Cousin Android is touch from the bottom up. So wouldn’t it make sense that ChromeOS would be touchable as well?
Google’s ChromeOS, which runs mini laptops from Acer, Asus, and Samsung among other partners, may soon follow Windows 8 in making touch a core part of the laptop user experience. According to a report from Taiwan, Google is testing the waters with a small run of touch-compatible Chromebooks, to be released under Google’s own Nexus brand.
According to the report, Compal will be providing components for 20 million units, set to start shipping late this year. That’s a big number for a device with limited commercial success so far — Google has not released any sales figures for any generation of Chromebook yet.
Chromebooks, which are sold directly by Google as well as partners such as Best Buy, feature an operating system based on the Chrome browser. With minimal local storage and intelligence, the laptops — netbooks, really — are essentially cloud devices, booting in seconds, needing little or no configuration, and plugging users directly into the Google ecosystem of search, docs, and other tools, plus anything else online. They’re cheap as well, priced at between $200 and $500, or leasable from $30/month.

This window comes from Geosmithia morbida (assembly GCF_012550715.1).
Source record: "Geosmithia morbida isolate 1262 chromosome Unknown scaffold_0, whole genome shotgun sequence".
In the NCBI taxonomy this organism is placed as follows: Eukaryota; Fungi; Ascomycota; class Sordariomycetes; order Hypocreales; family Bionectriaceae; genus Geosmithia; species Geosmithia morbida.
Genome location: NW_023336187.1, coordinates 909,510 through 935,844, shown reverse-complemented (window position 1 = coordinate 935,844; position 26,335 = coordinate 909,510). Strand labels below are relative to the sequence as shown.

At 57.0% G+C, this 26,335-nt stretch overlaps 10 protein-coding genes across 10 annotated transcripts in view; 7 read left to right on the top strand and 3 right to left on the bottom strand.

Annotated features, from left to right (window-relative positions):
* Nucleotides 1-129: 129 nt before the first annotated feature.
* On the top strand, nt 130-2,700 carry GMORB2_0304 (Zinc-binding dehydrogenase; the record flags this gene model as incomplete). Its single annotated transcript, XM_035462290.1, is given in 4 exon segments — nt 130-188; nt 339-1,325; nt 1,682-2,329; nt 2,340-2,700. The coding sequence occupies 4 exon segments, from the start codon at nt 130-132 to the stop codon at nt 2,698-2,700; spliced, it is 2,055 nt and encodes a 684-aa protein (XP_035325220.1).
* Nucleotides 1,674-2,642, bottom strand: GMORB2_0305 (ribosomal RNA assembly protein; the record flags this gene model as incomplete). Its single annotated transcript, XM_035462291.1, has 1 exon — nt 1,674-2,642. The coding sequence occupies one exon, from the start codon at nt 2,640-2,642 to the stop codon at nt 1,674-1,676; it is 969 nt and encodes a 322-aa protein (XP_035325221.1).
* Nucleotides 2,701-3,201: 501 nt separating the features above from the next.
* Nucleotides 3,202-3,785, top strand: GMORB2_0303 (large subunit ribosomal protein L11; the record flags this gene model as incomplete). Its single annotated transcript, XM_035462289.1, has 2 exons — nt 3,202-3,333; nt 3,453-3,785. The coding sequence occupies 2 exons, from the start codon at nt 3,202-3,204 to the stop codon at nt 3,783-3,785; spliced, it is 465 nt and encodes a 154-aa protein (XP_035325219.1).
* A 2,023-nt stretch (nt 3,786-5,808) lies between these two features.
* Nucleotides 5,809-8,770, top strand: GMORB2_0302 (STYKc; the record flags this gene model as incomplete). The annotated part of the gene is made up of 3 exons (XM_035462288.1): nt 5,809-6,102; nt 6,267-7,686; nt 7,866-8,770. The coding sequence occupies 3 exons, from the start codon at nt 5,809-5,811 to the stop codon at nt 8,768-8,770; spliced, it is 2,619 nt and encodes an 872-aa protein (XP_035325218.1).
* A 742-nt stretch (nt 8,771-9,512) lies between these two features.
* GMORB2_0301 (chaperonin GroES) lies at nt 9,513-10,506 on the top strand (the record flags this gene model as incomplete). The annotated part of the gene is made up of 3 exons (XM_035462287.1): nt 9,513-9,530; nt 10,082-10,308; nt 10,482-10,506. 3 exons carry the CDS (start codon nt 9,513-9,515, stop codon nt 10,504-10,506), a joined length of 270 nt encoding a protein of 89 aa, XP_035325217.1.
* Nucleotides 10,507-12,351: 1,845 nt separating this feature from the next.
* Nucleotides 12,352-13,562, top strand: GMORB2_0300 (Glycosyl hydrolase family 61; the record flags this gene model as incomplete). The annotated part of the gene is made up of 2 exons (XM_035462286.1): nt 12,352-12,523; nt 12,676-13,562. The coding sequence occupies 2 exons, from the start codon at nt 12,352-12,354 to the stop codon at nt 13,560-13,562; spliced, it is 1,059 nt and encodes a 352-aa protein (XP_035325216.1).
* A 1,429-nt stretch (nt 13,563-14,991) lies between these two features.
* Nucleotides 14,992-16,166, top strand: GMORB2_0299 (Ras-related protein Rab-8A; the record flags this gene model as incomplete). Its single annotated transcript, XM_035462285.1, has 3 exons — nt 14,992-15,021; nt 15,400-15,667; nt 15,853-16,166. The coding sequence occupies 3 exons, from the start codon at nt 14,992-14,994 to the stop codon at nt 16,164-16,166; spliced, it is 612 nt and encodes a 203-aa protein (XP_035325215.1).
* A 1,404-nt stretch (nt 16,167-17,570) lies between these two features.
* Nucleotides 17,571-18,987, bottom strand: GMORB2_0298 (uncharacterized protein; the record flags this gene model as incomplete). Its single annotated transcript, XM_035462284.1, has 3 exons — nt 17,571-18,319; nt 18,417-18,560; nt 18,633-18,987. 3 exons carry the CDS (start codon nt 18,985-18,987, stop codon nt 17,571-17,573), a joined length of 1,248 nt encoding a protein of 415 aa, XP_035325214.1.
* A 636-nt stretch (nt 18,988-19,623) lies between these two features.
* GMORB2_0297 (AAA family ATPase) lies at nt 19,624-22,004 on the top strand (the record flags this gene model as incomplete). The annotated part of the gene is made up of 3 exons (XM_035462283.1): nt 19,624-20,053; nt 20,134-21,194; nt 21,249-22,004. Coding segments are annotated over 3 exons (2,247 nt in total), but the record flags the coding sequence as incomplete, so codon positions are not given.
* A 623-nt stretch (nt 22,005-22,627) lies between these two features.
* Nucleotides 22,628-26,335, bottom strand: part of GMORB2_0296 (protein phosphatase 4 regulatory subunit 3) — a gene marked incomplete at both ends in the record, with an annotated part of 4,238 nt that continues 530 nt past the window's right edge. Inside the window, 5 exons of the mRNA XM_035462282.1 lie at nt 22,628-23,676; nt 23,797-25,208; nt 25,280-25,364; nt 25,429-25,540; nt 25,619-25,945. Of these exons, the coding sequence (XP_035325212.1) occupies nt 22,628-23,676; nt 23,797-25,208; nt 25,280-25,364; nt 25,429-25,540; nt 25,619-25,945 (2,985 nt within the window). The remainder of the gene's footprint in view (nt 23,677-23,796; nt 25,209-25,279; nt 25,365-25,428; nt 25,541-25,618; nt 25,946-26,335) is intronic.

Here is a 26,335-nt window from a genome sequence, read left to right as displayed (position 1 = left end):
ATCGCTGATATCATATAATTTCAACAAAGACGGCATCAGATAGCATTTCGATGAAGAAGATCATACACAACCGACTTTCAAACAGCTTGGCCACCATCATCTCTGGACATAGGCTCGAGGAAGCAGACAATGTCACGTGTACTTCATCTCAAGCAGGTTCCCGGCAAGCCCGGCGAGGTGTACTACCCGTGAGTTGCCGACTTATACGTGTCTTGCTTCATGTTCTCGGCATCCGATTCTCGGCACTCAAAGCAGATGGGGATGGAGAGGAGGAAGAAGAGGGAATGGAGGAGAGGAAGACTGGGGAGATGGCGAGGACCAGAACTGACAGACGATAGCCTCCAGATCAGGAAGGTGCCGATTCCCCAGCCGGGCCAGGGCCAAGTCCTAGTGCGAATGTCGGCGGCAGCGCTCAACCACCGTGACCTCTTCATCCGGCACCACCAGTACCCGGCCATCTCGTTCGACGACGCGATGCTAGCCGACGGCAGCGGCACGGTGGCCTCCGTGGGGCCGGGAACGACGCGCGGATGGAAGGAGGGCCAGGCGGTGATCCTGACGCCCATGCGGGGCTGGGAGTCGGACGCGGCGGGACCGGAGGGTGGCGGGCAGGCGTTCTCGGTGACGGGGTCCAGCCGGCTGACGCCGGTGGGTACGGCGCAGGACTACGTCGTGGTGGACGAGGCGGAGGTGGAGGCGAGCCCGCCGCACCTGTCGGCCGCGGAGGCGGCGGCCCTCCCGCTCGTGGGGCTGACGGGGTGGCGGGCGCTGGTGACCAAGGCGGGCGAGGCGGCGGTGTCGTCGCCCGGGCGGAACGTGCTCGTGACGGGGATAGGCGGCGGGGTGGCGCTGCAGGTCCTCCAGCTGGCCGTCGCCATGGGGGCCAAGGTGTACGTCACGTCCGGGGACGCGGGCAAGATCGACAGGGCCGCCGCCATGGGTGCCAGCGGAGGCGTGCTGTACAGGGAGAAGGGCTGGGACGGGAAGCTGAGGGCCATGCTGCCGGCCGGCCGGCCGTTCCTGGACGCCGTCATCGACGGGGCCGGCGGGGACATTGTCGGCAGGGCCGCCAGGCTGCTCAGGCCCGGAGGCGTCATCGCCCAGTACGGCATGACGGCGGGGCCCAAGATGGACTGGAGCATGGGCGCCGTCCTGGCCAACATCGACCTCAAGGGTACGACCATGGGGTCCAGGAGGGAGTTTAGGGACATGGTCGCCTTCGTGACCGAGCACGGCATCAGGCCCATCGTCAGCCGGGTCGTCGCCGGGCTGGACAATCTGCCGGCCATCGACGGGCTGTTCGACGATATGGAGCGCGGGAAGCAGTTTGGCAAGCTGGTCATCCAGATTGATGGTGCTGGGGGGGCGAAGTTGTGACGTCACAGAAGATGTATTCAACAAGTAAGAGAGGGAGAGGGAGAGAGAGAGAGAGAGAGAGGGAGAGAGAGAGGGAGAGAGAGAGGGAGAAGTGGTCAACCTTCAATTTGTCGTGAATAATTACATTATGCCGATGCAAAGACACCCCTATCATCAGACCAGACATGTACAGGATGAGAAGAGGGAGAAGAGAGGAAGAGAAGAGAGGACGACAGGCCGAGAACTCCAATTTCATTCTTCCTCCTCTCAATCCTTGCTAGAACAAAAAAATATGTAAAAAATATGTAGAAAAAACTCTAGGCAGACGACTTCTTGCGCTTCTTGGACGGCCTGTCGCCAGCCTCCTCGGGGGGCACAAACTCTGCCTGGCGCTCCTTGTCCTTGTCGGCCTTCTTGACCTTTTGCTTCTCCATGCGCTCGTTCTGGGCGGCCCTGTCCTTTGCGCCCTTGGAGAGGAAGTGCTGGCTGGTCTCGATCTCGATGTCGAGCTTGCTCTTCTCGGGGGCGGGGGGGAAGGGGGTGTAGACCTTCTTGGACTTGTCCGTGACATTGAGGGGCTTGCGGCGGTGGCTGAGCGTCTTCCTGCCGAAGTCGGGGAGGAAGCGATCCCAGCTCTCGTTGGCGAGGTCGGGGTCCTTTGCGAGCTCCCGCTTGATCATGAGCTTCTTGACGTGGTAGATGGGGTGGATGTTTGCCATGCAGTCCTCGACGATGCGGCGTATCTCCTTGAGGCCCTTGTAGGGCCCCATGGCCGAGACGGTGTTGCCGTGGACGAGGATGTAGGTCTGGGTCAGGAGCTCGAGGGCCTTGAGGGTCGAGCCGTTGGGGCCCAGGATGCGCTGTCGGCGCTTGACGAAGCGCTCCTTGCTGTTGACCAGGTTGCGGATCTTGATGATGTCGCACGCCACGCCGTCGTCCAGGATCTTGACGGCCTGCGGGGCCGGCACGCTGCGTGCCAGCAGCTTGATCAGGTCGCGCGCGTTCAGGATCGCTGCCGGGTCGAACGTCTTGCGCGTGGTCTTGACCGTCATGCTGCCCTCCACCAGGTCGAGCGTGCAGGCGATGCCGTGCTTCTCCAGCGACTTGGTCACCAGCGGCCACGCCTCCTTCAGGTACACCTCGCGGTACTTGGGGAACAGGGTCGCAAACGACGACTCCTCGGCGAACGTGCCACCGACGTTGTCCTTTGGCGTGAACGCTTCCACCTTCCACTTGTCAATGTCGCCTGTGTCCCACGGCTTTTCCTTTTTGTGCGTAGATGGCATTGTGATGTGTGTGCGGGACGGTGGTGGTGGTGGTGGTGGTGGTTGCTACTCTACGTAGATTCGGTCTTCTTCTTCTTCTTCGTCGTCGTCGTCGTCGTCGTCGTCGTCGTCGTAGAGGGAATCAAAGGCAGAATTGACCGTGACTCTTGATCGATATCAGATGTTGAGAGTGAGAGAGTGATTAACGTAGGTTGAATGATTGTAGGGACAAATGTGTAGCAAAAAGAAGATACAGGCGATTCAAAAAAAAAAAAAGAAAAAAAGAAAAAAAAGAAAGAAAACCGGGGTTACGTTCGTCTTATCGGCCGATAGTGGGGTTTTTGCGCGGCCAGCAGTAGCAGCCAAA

Adding touch may be a sign that the current formats may be supplemented with a convertible device similar to Lenovo’s Windows 8 devices where the screen flips, rotates, or even detaches from the keyboard. Or Google may simply be experimenting with the existing clamshell devices. Either way, price will go up as component costs for touchscreens get added into the mix.
Any device launch is not likely until sometime well into 2013.
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